Although most motorcycle clubs are law-abiding groups, there is a small percentage of outlaw motorcycle gangs (often called the “one percent-ers”) who engage in illegal activity such as weapons and drug dealing. There are several major players in this scene, including the Hell’s Angels, the Sons of Silence, the Mongols and the Pagans. These gangs all have sordid histories, with long records of violence, intimidation and property damage. They view law enforcement as their sworn enemy and often have no qualms about brutally murdering a police officer.
Many of the outlaw motorcycle gangs active today were founded in the 1960s and 1970s. Bruce Richardson founded the Sons of Silence in 1968 after being discharged from the military. Based in Colorado Springs, the Sons of Silence are sometimes called the “Sons of Violence” due to their brutality. The Hell’s Angels first arrived in Canada in the 1970s. At first, the violence was mainly contained within the gangs, but in the early 1990s, innocent bystanders were murdered, sparking outrage and new efforts by the police to shut down these gangs.
Membership in one of these gangs is a closely regulated process – it can be very difficult to be accepted as part of the gangs. Many outlaw motorcycle gangs, including the Mongols, have applications – the Mongols’ application is actually three pages long! In order to join the gang, you must serve an apprenticeship first, in order to prove yourself worthy of being a member. Once you have passed the apprenticeship, then you will become a full-fledged brother. Other outlaw gangs such as the Hell’s Angels have heavily criticized the Mongols as not being a “true” motorcycle gang because in the late 1990s, the Mongols began letting people who weren’t even bikers into their gang. The Mongols, faced with declining membership decided that they had to loosen their standards if they wanted their gang to survive and remain a major player in the one percenter world.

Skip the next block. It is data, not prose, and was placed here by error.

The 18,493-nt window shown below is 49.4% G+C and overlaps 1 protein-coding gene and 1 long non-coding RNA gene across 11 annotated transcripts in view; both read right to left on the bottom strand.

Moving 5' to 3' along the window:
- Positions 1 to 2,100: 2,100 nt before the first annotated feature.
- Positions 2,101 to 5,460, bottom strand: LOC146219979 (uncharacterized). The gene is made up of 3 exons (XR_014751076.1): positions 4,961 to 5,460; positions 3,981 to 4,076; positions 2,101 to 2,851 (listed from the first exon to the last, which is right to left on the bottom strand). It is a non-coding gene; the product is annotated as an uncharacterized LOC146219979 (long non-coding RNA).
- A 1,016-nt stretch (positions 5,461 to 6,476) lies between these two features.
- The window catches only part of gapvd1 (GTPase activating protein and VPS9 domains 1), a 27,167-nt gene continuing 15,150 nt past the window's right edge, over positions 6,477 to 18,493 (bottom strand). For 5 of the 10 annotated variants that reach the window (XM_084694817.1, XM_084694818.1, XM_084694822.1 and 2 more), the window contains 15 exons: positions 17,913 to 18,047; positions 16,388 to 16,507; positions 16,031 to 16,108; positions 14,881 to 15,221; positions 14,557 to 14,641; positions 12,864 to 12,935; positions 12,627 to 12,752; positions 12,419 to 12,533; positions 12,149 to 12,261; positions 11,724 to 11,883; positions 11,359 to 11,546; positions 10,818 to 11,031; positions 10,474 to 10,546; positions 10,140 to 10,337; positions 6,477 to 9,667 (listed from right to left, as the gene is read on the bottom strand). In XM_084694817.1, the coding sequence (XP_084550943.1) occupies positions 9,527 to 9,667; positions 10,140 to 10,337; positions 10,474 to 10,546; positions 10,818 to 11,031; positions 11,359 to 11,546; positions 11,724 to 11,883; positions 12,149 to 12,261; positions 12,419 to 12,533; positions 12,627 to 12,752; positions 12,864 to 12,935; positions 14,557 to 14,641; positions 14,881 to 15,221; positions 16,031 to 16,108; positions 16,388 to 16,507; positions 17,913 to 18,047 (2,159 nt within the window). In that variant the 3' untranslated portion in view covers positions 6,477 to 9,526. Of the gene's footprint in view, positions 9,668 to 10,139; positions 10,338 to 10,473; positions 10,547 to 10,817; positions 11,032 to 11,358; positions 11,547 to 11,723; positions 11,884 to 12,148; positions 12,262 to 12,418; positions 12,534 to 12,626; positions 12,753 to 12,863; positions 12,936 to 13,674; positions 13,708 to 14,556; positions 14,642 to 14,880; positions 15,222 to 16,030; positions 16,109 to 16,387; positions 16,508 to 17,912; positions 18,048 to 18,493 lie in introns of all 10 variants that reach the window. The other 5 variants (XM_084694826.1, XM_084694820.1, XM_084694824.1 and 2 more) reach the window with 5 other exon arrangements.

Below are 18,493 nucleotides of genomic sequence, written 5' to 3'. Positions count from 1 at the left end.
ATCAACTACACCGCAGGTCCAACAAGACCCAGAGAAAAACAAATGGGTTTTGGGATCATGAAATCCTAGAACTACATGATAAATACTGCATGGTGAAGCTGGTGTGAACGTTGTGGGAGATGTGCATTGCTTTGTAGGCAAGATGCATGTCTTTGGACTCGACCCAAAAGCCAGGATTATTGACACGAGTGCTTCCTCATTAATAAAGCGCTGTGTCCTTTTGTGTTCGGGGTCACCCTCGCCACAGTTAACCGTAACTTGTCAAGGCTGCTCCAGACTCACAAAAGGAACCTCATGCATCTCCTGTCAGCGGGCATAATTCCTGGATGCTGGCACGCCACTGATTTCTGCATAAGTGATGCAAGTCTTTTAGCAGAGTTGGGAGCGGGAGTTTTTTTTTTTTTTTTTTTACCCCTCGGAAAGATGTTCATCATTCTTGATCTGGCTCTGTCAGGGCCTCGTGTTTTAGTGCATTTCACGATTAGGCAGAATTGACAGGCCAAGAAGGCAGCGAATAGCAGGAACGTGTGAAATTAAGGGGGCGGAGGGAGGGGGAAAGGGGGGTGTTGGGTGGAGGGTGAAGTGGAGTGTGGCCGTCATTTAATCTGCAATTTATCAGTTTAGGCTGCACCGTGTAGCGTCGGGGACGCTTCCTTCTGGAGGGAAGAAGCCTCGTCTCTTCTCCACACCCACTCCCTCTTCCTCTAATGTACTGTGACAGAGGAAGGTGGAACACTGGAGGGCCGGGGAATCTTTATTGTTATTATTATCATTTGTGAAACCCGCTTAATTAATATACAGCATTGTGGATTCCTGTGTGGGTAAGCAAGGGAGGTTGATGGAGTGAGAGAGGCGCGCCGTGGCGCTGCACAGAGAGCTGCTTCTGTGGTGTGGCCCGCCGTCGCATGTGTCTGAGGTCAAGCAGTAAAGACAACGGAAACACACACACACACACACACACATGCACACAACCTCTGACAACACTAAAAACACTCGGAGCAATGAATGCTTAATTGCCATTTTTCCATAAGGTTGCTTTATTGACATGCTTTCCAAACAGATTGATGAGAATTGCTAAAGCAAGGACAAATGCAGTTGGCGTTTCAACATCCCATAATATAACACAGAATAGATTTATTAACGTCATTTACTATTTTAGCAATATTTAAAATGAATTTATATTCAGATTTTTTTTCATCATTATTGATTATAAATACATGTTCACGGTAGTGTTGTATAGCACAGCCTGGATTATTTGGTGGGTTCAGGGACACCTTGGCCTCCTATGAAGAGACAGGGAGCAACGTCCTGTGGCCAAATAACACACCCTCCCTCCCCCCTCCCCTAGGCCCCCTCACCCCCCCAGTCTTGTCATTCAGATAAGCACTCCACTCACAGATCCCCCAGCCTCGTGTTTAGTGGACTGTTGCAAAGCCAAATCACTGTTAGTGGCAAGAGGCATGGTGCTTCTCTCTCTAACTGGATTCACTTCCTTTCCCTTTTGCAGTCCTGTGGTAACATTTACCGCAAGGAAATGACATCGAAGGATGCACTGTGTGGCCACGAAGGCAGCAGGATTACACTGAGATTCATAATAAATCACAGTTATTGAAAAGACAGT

Violent wars between the gangs are extremely common. The Mongols had a 15 year war with the Hell’s Angels; the war started over the Mongols adding the word “California” to their patch. During those fifteen years 24 bikers were killed. Sometimes chapters within one of the gangs will turn on each other. For instance, in the early 1980s, there were two chapters of the Hell’s Angels headquartered in Montreal. One of these chapters – the North Chapter – was more of a wild partying group whereas the other chapter was not. In Lennoxville, the other chapter massacred five members of the North Chapter. One member of the North Chapter survived and was able to identify the killers. About half of the Hell’s Angels in Quebec (not including the North Chapter) served jail time for this massacre, with four members serving time for first-degree murder.
Taking down these outlaw gangs has proven to be extremely challenging. The gangs all have strict codes of silence – it is extremely difficult to induce a gang member to testify against his brothers. Many of the gangs are so secretive that the ATF (Alcohol, Tobacco and Firearms) must send in its own undercover agents. Billy Queen was an undercover agent for the ATF; in the 1990s, he was able to successfully infiltrate the Mongols. Some gangs, such as the Pagans, don’t have a headquarters and also don’t wear patches representing their home states, in an effort to further insulate themselves from law enforcement.
These outlaw motorcycle gangs have survived for the most part, despite the various prosecutions. Members of law enforcement continue to try to find a solution that will shut these criminal gangs down for good.
History Channel series “Outlaw Bikers” (aired originally in 2008)
Lennoxville massacre: http://en.wikipedia.org/wiki/Lennoxville_massacre